Add A.I. to this equation, and things get murky. The questions pile up, and soon you start to wonder if you're even in the same universe anymore. What does it all mean? Does the Major's ghost make her more human than machine? At what point does the Third Law of Robotics apply to cyborgs like her? Do androids dream of electric sheep? Deckard, have you ever retired a human by mistake?

Garbage collectors

Imagine finding out that your family was a false memory. You don't know it yet. In fact, you're certain that they're real people, and yet you can't remember your mother's birthday, the house you grew up in, and have no memories of going to school. Hell, you're not even sure what you did this morning. You do know one thing — that you met a nice man at a bar and he gave you instructions on how to use computer terminals to hack into your wife's ghost to find out whether she's cheating on you.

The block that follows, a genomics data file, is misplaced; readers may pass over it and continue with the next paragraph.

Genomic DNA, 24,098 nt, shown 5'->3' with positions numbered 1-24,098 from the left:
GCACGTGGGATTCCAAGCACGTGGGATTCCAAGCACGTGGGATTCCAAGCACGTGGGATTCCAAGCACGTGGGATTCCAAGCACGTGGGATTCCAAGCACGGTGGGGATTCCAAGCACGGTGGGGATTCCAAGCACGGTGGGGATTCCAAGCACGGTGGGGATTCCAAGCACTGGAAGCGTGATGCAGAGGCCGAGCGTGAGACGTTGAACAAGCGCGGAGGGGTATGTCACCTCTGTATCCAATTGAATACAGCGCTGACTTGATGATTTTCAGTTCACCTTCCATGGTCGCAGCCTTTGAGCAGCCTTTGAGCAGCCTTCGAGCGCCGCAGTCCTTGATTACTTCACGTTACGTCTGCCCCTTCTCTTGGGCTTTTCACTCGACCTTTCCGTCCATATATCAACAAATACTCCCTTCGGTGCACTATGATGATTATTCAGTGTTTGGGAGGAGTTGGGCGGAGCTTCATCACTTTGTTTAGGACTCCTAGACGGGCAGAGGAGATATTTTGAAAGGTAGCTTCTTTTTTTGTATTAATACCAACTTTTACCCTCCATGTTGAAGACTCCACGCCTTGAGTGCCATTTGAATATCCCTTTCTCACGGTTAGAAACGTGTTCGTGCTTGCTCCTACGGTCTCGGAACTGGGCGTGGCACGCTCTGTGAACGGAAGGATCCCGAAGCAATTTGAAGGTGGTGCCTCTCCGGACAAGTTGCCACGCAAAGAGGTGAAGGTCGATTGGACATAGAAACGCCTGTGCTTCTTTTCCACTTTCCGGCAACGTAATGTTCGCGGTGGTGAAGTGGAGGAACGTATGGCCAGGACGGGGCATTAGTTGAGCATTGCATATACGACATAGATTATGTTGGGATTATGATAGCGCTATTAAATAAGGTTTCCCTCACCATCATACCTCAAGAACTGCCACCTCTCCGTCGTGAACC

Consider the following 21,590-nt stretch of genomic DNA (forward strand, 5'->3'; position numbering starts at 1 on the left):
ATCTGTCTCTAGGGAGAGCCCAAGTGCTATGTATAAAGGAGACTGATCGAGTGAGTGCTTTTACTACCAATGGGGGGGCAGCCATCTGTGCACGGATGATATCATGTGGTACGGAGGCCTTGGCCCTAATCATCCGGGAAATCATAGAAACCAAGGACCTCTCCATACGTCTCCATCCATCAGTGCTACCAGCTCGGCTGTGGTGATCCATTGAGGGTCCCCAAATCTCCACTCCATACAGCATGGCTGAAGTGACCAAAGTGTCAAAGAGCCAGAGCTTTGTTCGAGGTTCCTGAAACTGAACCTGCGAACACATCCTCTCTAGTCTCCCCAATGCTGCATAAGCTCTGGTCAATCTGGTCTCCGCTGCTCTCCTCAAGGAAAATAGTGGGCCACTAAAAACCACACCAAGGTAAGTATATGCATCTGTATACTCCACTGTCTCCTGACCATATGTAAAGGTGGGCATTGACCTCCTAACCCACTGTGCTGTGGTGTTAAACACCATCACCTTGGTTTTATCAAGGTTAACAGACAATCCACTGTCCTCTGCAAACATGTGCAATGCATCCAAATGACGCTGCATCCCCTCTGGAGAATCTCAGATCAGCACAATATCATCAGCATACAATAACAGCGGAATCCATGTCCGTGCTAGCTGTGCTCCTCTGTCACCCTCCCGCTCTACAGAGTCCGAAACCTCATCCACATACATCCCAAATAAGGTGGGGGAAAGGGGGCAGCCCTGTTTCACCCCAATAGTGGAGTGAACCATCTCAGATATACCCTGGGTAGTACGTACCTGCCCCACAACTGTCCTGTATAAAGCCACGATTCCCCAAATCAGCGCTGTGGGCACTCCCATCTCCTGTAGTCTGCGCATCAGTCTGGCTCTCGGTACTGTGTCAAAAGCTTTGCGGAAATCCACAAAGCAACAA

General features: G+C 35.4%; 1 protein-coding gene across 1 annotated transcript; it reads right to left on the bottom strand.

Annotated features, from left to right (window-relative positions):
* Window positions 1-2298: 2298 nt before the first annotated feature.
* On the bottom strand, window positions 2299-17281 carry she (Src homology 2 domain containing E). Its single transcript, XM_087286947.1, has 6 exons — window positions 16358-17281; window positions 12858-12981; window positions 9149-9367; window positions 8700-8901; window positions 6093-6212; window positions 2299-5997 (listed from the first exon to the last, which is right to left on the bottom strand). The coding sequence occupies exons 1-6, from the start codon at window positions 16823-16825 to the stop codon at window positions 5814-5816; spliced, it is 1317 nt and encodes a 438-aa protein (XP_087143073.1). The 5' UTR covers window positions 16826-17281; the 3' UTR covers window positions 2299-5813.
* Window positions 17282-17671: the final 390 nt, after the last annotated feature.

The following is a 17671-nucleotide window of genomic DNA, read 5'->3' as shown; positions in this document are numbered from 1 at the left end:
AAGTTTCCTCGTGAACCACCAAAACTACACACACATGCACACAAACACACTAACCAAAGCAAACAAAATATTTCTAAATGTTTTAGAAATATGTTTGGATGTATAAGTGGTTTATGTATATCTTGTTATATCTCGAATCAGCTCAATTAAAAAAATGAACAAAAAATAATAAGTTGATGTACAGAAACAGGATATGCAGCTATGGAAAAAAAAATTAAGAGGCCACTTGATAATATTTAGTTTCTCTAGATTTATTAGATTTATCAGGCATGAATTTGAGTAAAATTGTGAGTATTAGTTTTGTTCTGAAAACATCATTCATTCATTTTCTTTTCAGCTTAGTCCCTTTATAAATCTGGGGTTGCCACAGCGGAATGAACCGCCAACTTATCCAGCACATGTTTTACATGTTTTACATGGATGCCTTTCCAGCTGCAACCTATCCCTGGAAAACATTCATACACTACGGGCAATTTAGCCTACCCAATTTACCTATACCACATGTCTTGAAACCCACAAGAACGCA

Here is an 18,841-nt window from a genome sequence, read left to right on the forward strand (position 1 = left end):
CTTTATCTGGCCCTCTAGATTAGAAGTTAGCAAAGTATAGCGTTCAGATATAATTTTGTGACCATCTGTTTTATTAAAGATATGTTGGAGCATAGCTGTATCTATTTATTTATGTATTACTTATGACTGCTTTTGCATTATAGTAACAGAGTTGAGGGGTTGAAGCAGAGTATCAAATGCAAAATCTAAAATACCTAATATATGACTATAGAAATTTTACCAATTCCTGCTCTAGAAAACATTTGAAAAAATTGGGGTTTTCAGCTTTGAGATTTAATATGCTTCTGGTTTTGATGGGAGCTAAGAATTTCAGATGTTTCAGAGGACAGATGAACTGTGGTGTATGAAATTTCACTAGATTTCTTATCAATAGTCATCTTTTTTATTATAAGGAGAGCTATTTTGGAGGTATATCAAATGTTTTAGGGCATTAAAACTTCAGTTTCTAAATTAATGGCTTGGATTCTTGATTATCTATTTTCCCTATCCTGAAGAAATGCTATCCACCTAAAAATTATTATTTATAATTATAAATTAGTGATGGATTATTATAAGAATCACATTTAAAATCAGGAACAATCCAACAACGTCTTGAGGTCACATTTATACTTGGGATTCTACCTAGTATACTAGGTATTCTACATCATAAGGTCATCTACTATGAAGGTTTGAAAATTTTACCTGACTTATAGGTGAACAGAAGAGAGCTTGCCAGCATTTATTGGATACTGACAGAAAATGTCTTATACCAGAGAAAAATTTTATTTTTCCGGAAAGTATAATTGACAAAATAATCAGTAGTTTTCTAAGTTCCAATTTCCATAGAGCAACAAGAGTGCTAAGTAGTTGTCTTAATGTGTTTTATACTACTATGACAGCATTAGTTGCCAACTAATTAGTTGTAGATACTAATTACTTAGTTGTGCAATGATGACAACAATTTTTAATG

That's the dilemma of the garbage collector in '95s Ghost in the Shell. (The 2017 version is a little different, but it's equally jarring.) After an armed struggle (and a sweet showdown on the water), you're dragged into state custody, where you're told to your face that your family is not real. Your precious daughter has never existed. She is a figment, a lie. You're told you've lived ten years in a flat by yourself.

No, it can't be! You have a picture of her in your pocket. You pull out the photo and show it to your interrogators. They're unmoved. You turn it around and you see it for what it really is: a picture of yourself, alone, smiling like a dolt. Now, that's entertainment!